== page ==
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View Full Version : consumers vs. autodesk! the winner is....



jin choung
05-22-2008, 10:11 PM
http://aecnews.com/news/2008/05/21/3414.aspx

WOO FING HOO!!! take that draconian eulas!

jin

Dodgy
05-22-2008, 11:07 PM
Excellent....

AbnRanger
05-23-2008, 09:05 AM
You can bet that Autodesk is going to appeal...but they KNOW they are going to lose that too! First of all, regardless of their clever attempts to veil a license as something other than what it truly is, by claiming to sell "an agreement/contract"...THERE IS NO SUCH COMMODITY! In commerce, you either selling one of 2 things...
1) Product
2) Service

In this case, software falls under the "products" category. Call it intellectual property...call it your mother if you want, but it IS a product (something PRODUCED for resale)! I'm surprised that the judge was not more forceful in his ruling in regard to AD's attempt to thwart the state's laws (right of first sale) so openly. Too bad there aren't some sort of heavy punitive damages mentioned in that ruling.

AD's ridiculous attempts to categorize their software as a "Contract" is worse than Bill Clinton questioning what the meaning of the word "IS"...is :confused: For all of Bush's guff's...Bill set the bar of stupidity pretty high with that one. A bar which Autodesk is obviously trying to raise even higher.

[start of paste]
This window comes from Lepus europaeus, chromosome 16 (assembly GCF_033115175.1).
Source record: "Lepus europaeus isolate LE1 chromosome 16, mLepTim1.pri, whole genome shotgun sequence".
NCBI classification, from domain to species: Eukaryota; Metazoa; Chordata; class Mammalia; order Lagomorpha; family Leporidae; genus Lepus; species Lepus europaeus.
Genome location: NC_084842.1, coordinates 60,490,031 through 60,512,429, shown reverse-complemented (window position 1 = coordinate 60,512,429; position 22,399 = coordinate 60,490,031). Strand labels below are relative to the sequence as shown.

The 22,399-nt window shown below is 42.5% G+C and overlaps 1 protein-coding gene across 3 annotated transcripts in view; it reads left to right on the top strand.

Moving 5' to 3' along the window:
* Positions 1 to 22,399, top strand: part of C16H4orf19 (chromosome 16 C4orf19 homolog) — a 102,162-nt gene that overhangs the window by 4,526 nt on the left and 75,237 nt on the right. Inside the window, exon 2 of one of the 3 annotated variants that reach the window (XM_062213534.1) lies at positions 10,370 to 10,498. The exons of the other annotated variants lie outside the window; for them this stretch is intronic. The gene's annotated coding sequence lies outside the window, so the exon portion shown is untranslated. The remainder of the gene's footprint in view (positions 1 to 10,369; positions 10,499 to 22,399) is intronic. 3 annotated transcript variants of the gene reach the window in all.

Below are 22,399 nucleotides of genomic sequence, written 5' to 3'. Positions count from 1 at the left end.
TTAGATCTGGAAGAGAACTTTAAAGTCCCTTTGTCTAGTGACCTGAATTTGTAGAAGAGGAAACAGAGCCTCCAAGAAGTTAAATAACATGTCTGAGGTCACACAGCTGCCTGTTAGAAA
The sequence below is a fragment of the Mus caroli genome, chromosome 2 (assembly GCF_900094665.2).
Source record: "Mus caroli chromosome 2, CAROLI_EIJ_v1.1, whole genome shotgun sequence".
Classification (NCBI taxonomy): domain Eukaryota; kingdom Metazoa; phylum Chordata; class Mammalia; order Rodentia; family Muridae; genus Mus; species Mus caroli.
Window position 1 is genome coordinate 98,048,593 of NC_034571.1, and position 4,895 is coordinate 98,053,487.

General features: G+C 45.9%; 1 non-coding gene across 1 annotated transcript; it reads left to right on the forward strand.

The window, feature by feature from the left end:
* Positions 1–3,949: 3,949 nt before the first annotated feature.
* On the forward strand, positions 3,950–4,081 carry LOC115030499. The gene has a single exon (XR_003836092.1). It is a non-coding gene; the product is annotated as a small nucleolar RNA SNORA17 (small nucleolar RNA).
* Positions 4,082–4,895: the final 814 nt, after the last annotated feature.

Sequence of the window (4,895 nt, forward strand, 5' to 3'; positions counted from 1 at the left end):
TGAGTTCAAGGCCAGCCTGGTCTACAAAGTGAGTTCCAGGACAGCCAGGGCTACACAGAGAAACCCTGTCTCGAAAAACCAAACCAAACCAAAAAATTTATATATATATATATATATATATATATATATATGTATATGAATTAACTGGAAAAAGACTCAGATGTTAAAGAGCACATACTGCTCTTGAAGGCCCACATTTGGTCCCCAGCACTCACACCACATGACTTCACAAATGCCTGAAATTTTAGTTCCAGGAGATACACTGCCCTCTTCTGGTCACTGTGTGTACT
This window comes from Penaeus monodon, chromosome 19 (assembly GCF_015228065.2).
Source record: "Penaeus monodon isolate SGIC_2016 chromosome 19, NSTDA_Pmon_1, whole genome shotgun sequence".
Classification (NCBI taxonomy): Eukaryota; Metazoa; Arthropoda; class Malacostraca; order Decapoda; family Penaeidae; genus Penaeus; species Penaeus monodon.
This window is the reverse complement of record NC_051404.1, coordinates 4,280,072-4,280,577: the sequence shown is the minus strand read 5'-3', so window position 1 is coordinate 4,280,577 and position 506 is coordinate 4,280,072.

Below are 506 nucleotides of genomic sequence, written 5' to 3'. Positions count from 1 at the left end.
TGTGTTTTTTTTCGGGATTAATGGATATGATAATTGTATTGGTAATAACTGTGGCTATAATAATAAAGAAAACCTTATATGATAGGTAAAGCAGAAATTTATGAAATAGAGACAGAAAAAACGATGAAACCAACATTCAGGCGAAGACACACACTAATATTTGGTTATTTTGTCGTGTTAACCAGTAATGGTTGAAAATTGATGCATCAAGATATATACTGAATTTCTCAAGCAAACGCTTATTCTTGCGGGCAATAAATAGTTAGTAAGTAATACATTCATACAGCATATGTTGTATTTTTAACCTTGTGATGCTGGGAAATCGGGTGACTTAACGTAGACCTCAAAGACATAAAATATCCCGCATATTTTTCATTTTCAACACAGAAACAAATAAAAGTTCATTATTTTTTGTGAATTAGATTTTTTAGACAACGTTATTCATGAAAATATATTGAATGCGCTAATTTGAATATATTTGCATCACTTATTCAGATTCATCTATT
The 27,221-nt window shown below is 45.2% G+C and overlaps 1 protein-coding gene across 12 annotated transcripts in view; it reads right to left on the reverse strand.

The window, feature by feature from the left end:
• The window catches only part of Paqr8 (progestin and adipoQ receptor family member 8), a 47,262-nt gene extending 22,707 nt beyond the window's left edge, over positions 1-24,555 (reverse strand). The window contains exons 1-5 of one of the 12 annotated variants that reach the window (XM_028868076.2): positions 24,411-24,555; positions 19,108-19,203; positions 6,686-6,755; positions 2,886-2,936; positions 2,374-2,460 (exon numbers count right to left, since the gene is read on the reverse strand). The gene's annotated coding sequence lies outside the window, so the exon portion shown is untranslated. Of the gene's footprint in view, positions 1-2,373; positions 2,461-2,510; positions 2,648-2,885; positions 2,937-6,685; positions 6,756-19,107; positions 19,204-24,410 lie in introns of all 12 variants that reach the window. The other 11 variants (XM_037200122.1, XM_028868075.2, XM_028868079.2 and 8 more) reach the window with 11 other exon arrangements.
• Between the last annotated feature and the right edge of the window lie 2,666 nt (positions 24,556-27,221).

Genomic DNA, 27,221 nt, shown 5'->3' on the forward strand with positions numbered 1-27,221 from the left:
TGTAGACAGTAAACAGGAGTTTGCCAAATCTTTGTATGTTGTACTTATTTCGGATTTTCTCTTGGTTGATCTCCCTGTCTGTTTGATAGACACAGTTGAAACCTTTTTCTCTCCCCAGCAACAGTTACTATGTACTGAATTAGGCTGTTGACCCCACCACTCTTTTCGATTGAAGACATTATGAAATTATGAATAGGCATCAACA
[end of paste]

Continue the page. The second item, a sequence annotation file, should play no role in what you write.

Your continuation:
"Uh...were not selling a product, you see, but, uh...uuuuhhh....hhhhmmm...oh yes, a Contract, your honor...that's it. It's a $3500 Contract. :foreheads

Hopper
05-23-2008, 09:42 AM
Too bad there aren't some sort of heavy punitive damages mentioned in that ruling.
That would be an entirely different set of filings, but I'll bet it's coming soon.

This really brightened my day. I guess I just need one of those "In your FACE" kind of moments. Thanks Jin.

Why did I enjoy that article?
- I've never liked AutoDesk or how they run their business.
- Their support sucks.
- Their products are overpriced and underdeveloped.
- Gerald Fanton is a complete idiot. (One of AD's billion development managers).

DIE AutoDesk DIE

I think if you are forced to use AutoCad since version 1.5, any bad-mouthing of AD is completely justified. (yes, I had one of the first Herculese Graphics Adapter's for Mono monitors)

kyuzo
05-23-2008, 09:53 AM
"DIE AutoDesk DIE"

If you have an opinion, don't hold back... I mean, please tell us what you're REALLY thinking..

:D

Totally agree with ya though

Steamthrower
05-23-2008, 10:00 AM
I've been enslaved at work for the past 2 years in using AutoCad. I am cackling fiendishly in happiness at this news.